• Nick Patterson says:

      < That is a lot of parameters, but in principle, it seems doable.

      That was precisely my point. My frequentist technique is basically to analyze each "SNP" (variable locus) as though independent.
      There can easily be 1M loci. That gives a statistic that under the null has mean 0. To get the standard error
      we delete large blocks (about 5M genome bases) in turn and apply the jackknife. This can easily be coded up
      in a day or two. A Bayesian analysis if practical at all would in my best guess be months of work, and perhaps sensitive
      to obscure modeling assumptions about LD.
      And I have run my test on perhaps 1M population pairs…

      • Daniel Weissman says:

        This makes sense, and I think it also agrees with what Andrew is saying. The 5Mb linkage blocks are probably bigger than needed, so you’re being conservative. But it makes sense to do so, because you’re saving yourself a lot of time and when you find a signal of gene flow, it’s robust to the details of the underlying population dynamics. And being conservative isn’t entirely bad – I think in this case there’s often a big enough separation between “effect size needed to be detectable in genomic data” and “effect size big enough that it’s worth complicating our population history cartoon” that there’s no harm in bumping up the former. I guess my main source of hesitation would just be the generic problem with null hypothesis testing – that once you do show the null is wrong you still need to figure out what actually happened.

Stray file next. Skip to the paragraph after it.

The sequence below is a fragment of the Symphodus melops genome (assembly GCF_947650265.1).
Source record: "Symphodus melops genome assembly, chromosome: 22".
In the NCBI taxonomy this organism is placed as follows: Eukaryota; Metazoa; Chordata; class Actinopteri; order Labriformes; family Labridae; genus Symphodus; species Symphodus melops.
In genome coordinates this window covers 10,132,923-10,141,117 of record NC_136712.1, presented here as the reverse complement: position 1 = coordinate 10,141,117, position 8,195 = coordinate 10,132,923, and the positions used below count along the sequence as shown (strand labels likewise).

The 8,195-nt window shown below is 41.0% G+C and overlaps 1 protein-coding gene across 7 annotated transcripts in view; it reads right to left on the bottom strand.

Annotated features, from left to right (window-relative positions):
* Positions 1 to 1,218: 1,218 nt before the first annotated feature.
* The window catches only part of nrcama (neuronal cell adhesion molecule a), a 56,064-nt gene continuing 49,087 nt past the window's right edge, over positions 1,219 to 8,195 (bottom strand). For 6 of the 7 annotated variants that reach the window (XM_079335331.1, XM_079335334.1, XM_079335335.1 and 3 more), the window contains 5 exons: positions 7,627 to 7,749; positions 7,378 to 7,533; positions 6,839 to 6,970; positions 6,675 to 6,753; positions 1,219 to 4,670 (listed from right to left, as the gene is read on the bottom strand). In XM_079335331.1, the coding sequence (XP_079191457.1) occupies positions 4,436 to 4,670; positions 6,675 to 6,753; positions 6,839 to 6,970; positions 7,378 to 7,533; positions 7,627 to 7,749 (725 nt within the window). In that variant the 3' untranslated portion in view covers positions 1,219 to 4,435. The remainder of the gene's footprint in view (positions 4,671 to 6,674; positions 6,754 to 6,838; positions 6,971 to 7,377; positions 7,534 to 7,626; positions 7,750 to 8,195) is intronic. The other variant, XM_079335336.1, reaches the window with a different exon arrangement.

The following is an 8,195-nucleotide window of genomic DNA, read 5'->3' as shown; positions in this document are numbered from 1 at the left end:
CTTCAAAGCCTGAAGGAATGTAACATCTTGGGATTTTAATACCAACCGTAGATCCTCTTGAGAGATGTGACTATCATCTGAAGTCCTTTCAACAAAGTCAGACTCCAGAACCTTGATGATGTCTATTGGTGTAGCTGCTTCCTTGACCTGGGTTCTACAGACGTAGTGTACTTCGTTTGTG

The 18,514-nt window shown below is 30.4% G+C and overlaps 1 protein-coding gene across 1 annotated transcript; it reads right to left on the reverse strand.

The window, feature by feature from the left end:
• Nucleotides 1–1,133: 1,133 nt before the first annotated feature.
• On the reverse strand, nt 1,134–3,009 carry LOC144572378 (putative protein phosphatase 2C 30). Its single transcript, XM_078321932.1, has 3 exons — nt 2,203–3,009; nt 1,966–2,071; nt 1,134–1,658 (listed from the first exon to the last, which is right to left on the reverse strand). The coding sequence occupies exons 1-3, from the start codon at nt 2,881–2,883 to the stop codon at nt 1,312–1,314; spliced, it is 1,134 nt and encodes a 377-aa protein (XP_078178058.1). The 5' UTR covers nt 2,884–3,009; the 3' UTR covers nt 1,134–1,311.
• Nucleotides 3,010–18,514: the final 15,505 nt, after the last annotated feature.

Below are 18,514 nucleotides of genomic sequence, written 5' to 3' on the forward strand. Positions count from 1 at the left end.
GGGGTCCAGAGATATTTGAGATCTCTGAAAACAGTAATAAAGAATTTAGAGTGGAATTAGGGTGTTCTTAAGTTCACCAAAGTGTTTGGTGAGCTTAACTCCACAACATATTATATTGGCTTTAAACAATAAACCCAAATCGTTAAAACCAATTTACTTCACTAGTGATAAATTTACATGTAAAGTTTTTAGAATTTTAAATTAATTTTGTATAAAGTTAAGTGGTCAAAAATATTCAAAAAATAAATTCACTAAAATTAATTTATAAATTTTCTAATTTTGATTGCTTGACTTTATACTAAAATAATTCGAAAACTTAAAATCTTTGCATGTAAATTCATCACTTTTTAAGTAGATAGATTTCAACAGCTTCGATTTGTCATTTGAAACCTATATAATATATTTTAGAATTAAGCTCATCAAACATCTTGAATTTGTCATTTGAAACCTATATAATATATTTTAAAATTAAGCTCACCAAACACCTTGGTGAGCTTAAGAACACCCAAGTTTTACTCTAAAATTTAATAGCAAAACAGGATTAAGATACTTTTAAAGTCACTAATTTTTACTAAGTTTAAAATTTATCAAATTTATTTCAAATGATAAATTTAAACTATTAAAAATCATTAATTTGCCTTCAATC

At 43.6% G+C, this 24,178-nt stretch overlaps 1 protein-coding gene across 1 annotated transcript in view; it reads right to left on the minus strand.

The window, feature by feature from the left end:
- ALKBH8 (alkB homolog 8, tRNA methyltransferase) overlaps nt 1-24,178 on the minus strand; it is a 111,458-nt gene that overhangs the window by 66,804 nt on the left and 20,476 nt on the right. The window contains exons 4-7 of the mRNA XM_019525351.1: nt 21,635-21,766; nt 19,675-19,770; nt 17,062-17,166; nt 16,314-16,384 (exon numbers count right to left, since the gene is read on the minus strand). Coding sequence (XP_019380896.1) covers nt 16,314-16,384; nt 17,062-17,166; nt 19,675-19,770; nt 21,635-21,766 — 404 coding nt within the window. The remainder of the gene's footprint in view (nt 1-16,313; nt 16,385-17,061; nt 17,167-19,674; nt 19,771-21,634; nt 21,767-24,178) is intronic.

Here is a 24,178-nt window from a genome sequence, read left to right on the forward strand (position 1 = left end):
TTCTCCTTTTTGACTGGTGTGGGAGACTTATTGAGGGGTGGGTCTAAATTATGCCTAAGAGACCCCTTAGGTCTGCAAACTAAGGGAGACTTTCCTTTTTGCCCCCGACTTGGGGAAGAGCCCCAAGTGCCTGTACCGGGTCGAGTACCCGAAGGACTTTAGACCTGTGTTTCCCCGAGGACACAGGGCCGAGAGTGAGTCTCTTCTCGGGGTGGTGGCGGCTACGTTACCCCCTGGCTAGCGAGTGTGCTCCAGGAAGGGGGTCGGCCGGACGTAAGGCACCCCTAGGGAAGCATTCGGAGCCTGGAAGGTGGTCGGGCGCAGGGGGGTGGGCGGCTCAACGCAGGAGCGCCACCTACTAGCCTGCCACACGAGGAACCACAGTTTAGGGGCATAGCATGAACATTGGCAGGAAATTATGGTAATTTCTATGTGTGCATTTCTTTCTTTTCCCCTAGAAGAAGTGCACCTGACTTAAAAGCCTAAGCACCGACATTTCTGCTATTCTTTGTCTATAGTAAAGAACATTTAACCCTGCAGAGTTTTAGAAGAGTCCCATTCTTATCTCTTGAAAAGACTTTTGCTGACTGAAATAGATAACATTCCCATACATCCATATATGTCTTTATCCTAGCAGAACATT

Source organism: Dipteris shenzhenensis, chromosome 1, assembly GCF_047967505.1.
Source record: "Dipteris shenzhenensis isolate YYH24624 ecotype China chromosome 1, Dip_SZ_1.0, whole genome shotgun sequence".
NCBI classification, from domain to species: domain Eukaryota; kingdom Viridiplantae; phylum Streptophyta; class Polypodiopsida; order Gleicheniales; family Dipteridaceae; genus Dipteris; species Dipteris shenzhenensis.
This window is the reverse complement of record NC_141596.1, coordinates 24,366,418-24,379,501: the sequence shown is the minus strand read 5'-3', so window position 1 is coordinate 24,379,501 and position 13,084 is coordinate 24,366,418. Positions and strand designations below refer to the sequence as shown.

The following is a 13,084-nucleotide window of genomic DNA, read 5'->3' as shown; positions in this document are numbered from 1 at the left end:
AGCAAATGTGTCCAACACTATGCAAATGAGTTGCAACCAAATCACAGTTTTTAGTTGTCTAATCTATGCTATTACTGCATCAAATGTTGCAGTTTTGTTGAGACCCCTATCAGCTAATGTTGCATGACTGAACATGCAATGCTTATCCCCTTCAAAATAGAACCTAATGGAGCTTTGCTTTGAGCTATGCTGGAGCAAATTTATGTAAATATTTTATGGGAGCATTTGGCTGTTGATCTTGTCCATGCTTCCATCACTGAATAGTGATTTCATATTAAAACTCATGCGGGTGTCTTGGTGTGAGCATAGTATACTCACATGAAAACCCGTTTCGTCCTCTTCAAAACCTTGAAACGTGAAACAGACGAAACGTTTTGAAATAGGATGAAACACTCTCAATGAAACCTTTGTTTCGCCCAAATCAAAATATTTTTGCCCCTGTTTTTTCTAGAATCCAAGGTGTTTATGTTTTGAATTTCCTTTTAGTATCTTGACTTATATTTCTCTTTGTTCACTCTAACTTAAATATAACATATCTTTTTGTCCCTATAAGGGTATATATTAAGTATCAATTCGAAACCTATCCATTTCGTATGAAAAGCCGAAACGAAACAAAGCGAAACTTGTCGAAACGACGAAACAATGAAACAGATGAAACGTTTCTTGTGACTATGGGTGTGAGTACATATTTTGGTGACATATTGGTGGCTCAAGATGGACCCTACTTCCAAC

I think one can abstract away the population genetics details: it’s easy to calculate a test statistic for the data, and to estimate the error by resampling. We understand the underlying data-generating process well enough to have some idea about how much to trust the resampling; in fact, we understand it well enough that we can even generate fake data, but this is a lot of work, even for a single parameter set. In this case, I think it sometimes makes sense to start by just looking at whether the test statistic deviates from the null.

        (PS: Nick, we met at the Simons Institute in Berkeley several years ago.)

  3. D Kane says:

    Nick Patterson is seeking to have a dialogue? Wow!!!!

    I do not know of another living statistician who has done such impressive work across academia (Broad), government (GCHQ/NSA) and business (Renaissance).

    It would be useful to have a simple example (with smaller N) and working code, in order to make the discussion more concrete . . .

    • Nick Patterson says:

      That’s flattering. I didn’t expect anyone on this blog to have heard of me.

      Please go to the Reich lab web page:
      There are tabs for publications, software and datasets.

      In my note I was referring to the “f4 test” described in
      “Ancient Admixture in Human History” (2012). The test is implemented
      in a program qpDstat, part of a larger package ADMIXTOOLS. Much suitable data
      is also available on the site.

      • J says:

        The world can be awfully small sometimes. I don’t think we’ve ever met but I used to work with some of your former colleagues who knew you ….

      • Martha (Smith) says:

        ” I didn’t expect anyone on this blog to have heard of me.”

        You and I have met — more than once. I recall twice in Cheltenham and once or twice in Princeton. If you don’t remember, I might try giving you a hint. :~)